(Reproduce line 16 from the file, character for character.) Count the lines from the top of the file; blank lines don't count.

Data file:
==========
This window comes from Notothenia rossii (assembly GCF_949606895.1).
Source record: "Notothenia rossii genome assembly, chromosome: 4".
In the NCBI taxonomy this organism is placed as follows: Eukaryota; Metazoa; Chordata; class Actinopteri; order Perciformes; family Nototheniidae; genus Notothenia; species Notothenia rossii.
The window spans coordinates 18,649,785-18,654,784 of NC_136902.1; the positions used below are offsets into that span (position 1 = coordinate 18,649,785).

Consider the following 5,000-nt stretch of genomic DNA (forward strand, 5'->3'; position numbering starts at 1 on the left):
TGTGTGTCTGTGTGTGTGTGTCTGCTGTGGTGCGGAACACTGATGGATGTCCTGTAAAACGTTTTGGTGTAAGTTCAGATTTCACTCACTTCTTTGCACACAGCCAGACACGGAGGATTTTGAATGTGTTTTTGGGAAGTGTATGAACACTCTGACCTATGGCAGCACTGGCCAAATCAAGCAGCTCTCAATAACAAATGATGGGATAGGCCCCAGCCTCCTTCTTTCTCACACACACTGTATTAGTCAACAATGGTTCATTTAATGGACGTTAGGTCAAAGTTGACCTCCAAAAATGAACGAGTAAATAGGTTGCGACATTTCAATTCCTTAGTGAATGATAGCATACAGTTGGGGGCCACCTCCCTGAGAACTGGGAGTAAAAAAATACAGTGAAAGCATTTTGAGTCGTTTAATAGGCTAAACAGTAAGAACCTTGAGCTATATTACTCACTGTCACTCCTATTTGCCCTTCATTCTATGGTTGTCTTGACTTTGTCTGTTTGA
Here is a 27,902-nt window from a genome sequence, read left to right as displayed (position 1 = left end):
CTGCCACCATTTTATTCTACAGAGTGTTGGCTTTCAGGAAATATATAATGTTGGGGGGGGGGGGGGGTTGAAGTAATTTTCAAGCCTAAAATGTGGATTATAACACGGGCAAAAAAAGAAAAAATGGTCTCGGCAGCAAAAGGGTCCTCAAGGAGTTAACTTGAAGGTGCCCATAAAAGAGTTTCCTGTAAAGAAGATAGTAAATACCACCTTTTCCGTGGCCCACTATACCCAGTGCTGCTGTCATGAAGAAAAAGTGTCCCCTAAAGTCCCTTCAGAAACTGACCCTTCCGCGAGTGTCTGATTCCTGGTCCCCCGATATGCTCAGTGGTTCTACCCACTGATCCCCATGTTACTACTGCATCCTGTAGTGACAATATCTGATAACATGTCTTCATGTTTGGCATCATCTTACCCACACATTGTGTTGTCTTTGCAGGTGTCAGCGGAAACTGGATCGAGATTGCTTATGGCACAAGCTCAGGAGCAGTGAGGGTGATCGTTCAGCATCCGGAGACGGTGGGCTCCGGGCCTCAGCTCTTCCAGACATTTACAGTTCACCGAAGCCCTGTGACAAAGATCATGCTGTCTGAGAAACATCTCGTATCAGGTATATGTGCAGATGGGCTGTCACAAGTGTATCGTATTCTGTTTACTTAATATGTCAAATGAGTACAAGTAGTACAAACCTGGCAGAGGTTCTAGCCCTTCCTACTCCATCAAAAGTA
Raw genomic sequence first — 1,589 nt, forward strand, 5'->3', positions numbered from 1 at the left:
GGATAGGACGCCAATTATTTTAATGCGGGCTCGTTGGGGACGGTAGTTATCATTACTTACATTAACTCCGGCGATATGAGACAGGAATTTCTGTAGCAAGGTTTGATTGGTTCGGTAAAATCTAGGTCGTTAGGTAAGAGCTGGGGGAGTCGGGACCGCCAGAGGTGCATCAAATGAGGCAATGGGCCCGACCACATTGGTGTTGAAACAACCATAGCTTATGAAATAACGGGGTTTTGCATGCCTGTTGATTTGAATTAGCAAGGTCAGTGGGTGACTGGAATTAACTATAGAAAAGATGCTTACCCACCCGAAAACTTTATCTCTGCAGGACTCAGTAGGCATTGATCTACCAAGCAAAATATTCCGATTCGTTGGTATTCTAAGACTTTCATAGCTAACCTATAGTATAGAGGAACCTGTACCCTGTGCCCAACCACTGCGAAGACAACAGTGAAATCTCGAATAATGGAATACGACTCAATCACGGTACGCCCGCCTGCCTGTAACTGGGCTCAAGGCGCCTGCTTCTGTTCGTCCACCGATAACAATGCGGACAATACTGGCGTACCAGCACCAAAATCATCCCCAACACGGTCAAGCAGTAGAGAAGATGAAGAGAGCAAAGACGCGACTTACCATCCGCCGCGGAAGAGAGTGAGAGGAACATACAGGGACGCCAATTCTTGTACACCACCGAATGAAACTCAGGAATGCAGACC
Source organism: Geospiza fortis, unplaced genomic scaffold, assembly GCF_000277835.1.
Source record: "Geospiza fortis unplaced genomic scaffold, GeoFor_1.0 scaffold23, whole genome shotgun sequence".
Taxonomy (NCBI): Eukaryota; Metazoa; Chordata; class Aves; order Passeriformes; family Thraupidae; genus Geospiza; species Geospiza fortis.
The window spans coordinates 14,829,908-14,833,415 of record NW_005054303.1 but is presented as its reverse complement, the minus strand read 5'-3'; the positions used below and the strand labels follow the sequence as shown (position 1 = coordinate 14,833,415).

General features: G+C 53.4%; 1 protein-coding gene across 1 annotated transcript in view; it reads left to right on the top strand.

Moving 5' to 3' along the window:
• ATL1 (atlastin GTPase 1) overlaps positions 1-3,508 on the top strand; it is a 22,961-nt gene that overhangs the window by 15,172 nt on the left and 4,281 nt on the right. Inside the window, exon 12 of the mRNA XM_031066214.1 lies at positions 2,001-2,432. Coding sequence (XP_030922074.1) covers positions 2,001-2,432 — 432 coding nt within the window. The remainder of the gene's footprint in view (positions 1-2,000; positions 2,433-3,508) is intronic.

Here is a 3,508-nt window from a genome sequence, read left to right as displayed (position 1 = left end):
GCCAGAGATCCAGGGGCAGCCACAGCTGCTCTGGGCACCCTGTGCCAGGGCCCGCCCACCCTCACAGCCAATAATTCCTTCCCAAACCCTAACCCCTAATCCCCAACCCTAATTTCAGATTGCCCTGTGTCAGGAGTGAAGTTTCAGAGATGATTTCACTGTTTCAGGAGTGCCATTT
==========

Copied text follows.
Moving 5' to 3' along the window: